Researchers at University of North Carolina School of Medicine have zeroed in on a specific kind of neuron in mice to increase the production of neural stem cells and spur on the creation of new adult neurons. Targeting these cells modulated memory retrieval and altered anxiety-like behaviors in mice, their study1 details.
Targeting the hypothalamic neurons to enhance adult hippocampal neurogenesis will not only benefit brain functions, but also holds the potential to treat cognitive and affective deficits associated with various brain disorders,
said senior author Juan Song, Ph.D.
Most neurons in our brains were created before we were born and are organized during early childhood. But such neurogenesis continues into adulthood and throughout life. In fact, one of the reasons for cognitive decline and anxiety, and even diseases such as Alzheimer’s, is the suspension of neurogenesis.
We know that adult neurogenesis in the hippocampus plays a critical role in memory and emotion processing, and that neural circuit activity regulates this process in a constantly changing manner. But whether this neural circuit activity could be manipulated to spur neurogenesis to such a degree that the effect would be seen as a changed behavior, such as better memory or less anxiety remained unknown.
To observe the effect of modulating neural activity, the researchers used optogenetics to trigger neuronal activity in a small brain structure called the supramammillary nucleus (SuM). The SuM is located inside the hypothalamus region of the brain; it helps manage things from cognition to locomotion and sleep/wakefulness.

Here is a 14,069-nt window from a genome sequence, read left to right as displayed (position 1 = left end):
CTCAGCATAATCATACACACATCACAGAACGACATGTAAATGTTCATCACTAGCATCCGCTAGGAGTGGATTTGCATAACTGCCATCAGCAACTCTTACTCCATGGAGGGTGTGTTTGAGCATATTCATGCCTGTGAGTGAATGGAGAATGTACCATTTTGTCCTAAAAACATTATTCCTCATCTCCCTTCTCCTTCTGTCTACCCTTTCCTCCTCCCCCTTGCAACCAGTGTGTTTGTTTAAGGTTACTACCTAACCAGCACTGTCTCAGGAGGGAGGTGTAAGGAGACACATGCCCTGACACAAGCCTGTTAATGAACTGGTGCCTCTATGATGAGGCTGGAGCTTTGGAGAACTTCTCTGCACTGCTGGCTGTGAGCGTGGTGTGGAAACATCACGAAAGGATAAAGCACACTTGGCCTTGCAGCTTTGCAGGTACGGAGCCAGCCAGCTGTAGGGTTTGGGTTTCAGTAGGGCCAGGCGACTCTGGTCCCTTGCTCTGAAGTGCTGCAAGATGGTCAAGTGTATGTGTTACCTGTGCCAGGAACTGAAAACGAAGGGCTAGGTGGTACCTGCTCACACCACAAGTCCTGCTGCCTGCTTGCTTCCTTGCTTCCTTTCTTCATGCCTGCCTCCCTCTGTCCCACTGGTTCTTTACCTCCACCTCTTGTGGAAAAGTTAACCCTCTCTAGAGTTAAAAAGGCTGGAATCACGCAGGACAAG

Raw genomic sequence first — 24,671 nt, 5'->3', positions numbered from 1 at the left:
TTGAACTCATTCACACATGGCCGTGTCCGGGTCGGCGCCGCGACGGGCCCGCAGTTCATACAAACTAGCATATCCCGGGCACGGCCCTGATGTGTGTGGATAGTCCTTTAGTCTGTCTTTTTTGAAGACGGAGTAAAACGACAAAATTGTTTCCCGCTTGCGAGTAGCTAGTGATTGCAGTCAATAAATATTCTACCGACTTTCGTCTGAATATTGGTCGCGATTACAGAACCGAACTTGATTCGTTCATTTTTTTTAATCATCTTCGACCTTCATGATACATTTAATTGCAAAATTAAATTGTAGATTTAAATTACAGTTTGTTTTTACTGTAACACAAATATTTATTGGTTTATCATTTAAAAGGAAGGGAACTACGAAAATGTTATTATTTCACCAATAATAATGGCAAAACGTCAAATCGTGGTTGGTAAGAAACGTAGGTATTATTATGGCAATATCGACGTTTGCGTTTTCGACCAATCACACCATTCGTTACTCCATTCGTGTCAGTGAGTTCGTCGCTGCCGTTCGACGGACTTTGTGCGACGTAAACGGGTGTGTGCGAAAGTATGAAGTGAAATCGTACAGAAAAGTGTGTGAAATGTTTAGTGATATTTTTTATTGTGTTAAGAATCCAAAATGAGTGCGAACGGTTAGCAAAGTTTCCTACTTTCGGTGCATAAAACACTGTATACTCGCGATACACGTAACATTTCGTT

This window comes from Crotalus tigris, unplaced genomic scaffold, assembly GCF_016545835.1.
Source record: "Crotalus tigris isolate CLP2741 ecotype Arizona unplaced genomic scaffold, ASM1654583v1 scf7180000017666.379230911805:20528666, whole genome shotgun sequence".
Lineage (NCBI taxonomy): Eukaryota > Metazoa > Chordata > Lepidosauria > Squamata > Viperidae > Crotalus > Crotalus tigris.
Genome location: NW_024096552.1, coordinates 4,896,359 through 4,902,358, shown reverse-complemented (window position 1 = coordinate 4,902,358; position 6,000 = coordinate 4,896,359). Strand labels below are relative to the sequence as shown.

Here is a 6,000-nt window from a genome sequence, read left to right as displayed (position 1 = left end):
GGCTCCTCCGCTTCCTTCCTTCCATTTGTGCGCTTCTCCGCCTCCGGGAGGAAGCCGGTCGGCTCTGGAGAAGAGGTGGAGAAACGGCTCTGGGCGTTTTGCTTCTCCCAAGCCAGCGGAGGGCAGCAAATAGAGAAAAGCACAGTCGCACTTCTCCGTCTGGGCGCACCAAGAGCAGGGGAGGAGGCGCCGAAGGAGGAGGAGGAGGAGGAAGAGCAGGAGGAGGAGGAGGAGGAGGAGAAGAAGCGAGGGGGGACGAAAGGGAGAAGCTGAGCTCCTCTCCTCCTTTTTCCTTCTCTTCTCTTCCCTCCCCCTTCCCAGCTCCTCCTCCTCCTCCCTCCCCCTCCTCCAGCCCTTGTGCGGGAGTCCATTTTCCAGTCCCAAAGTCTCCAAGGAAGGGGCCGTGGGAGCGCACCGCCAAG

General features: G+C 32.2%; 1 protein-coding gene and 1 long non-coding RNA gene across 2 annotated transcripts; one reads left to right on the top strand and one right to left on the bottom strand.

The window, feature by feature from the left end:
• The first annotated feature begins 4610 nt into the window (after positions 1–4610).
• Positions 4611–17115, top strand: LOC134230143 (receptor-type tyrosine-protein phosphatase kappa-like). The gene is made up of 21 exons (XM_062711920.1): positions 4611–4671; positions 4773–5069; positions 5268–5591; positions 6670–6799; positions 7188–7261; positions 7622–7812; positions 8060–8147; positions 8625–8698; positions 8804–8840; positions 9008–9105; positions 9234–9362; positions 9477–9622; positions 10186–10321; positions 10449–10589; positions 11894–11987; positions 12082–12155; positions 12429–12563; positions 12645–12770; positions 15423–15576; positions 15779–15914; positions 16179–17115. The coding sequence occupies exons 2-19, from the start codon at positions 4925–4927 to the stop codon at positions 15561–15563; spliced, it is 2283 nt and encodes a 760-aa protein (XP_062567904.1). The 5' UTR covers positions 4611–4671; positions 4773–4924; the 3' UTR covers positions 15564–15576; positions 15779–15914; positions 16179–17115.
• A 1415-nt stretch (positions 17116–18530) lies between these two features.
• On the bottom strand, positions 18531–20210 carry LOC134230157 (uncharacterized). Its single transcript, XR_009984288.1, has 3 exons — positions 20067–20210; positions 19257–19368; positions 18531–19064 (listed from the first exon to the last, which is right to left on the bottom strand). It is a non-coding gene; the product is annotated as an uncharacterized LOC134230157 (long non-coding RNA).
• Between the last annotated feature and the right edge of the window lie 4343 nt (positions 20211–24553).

Increased Neural Stem Cells
When Song’s researchers chronically stimulated the SuM neurons, they discovered a robust promotion of neurogenesis at multiple stages. They observed increased production of neural stem cells and the creation of new adult-born neurons with enhanced properties.
Optogenetic stimulation of these new neurons then altered memory and anxiety-like behaviors.
We also show that the SuM neurons are highly responsive when the mice experienced new things in their environment. In fact, in a new environment, mice require these cells for neurogenesis,
Impaired adult hippocampal neurogenesis correlates with many pathological states, such as aging, neurodegenerative diseases, and mental disorders. So targeting the hypothalamic neurons to enhance adult hippocampal neurogenesis should not only benefit brain functions but also hold possibilities of treating cognitive and affective deficits associated with various brain disorders.
Li, YD., Luo, YJ., Chen, ZK. et al. Hypothalamic modulation of adult hippocampal neurogenesis in mice confers activity-dependent regulation of memory and anxiety-like behavior Nat Neurosci 25, 630–645 (2022). ↩︎